In India, a woman dies every seven minutes from a pregnancy complication.
The deaths often stem from preventable causes like infection and hemorrhaging, which can be controlled and easily treated by trained health care providers. But for families living in remote villages, paying the transportation fees to a hospital is an expense they can’t afford. As a result, women in rural villages give birth at home, far from the medical help they would need if something were to go wrong.
UNICEF saw a simple, effective solution to this problem and acted. It created Helpline
In case you hadn’t noticed, we’re always reaching out to people. We want them (and that includes you) to have the chance to learn about all the ways we help kids around the world. We have so many programs in so many countries, it’s not an easy task.
Recently, some of the very talented people I work with made this video, which beautifully illustrates UNICEF’s work to do whatever it takes to save a child. As far as I can tell, it’s impossible to watch this video and not be moved by the scope of UNICEF’s efforts
I often joke with my friends that my daughter was born hungry.
Immediately after being born, the nine-pound little porker wanted to eat. A kind nurse at the hospital who noticed how exhausting labor was for me thought I could use a break and offered me formula. It was tempting, but I chose to breastfeed instead, which has been one of the best decisions I’ve made as a mother.
Recently, I had a great conversation with Shanelle Hall, director of UNICEF’s supply division. As if I didn’t know it already, she really gave me a vivid sense of how many essential, lifesaving supplies UNICEF gets to children all over the globe, every day. In 2007, for example, we shipped enough educational kits to supply over 12 million children and 100,000 teachers. We procured 3.2 billion doses of vaccine, at a value of $617 million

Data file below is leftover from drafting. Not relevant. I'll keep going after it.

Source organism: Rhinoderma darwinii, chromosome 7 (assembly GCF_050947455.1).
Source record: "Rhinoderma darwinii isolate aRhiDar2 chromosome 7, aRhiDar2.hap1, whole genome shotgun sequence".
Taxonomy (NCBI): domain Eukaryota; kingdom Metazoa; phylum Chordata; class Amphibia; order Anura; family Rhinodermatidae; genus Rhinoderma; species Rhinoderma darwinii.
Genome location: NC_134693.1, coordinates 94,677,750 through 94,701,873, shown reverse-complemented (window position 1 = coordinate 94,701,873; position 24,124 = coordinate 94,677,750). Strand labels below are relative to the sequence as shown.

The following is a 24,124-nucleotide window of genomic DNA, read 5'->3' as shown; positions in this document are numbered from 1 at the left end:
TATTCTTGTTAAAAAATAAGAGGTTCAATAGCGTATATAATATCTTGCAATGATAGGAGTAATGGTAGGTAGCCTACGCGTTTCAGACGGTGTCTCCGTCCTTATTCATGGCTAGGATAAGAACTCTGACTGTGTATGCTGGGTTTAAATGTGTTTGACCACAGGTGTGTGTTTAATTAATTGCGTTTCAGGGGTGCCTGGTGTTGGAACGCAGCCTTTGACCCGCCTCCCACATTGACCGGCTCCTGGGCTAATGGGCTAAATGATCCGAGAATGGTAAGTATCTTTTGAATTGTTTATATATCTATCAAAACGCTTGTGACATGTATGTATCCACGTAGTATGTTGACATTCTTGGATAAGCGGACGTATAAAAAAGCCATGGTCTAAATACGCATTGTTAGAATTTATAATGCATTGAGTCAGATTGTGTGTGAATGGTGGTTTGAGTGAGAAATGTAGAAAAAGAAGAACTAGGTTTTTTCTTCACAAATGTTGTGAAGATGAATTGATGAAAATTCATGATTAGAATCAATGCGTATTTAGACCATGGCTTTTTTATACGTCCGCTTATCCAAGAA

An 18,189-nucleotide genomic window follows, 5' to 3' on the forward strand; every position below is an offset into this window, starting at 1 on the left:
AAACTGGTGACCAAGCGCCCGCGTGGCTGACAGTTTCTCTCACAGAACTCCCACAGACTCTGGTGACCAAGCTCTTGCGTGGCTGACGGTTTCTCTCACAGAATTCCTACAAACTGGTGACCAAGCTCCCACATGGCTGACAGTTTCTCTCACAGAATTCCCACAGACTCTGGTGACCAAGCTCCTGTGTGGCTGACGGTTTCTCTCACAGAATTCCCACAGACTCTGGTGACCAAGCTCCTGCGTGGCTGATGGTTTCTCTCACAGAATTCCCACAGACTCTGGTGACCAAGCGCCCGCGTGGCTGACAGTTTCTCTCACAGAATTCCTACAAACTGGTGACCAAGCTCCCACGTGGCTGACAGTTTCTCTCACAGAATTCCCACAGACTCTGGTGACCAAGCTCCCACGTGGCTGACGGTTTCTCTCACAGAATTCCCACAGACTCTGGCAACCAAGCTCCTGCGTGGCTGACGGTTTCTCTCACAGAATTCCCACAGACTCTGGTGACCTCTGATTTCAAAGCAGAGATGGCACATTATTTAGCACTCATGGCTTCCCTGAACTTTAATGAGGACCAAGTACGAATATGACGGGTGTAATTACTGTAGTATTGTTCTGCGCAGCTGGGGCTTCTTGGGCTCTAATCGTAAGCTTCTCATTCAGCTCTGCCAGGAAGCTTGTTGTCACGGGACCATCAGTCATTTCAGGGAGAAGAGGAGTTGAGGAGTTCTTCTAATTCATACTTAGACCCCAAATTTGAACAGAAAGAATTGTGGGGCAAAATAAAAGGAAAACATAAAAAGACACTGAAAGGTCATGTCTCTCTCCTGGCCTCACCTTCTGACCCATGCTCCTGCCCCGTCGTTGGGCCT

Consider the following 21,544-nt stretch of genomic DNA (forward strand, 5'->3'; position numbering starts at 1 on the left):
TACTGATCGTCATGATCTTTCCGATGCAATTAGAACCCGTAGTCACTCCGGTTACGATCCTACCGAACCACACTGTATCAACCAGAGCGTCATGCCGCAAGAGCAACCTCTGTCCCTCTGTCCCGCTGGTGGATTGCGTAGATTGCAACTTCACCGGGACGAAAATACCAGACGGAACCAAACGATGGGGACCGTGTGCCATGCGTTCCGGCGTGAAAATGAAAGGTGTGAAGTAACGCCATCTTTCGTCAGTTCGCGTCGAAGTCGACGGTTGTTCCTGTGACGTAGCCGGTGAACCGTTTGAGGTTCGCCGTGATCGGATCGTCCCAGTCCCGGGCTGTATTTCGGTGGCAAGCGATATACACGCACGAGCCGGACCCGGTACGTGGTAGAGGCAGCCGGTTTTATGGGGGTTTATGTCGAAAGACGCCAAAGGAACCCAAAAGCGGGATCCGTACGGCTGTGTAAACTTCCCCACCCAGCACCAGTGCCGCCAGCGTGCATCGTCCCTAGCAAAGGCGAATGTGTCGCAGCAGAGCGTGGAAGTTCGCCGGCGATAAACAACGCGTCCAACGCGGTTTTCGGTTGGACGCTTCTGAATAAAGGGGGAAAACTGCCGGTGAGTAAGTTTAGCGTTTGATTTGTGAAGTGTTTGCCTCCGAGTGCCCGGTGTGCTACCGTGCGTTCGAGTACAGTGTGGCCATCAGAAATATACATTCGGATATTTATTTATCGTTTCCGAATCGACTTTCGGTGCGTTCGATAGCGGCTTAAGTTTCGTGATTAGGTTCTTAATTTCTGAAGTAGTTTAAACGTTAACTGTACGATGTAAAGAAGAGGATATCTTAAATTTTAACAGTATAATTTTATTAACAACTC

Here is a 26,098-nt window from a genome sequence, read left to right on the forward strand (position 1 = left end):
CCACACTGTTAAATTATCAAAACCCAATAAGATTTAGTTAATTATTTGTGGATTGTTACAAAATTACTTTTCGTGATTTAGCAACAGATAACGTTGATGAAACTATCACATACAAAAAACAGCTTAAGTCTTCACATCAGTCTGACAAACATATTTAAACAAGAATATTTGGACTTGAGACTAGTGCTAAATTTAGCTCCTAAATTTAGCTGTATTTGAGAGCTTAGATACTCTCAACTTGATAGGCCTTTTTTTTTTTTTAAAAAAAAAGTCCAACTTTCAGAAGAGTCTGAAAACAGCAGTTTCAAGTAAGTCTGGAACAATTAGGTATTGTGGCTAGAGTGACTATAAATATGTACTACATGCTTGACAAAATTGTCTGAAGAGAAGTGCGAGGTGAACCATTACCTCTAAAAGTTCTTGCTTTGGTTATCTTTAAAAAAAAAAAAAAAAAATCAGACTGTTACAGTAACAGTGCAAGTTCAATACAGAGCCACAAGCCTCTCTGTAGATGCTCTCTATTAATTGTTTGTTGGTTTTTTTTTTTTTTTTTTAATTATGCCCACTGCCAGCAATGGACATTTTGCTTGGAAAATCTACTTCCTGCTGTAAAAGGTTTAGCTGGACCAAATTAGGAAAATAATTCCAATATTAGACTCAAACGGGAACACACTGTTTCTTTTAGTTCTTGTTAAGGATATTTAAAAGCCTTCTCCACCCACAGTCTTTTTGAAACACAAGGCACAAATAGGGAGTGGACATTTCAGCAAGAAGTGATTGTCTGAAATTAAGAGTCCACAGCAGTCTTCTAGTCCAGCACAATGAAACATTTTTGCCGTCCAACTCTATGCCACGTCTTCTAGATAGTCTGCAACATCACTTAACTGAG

Vaccination drives can take a lot of work: running public service announcements, coordinating health workers, plannng events, etc. On top of these logitical challenges, organizers sometimes face unexpected hurdles like misconceptions about vaccines that stop people from getting lifesaving immunizations.
In Egypt where UNICEF was trying to protect mothers and babies from tetanus, many women had heard false rumors that the vaccines acted as contraceptives or caused sterilization. As a result, a lot of women refused to be immunized, putting themselves and their future children at risk. This presented a troubling situation for Egyptian health officials who were trying to curb the disease.
But UNICEF tackled the problem with a creative, grassroots approach. UNICEF and its partners trained 5,000 local Egyptian women to serve as community liaisons and educate their relatives and neighbors about the benefits of immunization.
Thirty years ago, only one out of five children were immunized against killer diseases like measles and polio. Throughout the developing world, millions of children were dying of illnesses that had all but disappeared in the world’s wealthier countries. Since then, a near miracle has taken place. Now, four out of five children are protected by vaccines. Polio is on the verge of elimination. Measles and tetanus deaths have been reduced dramatically. This miracle did not happen by itself.
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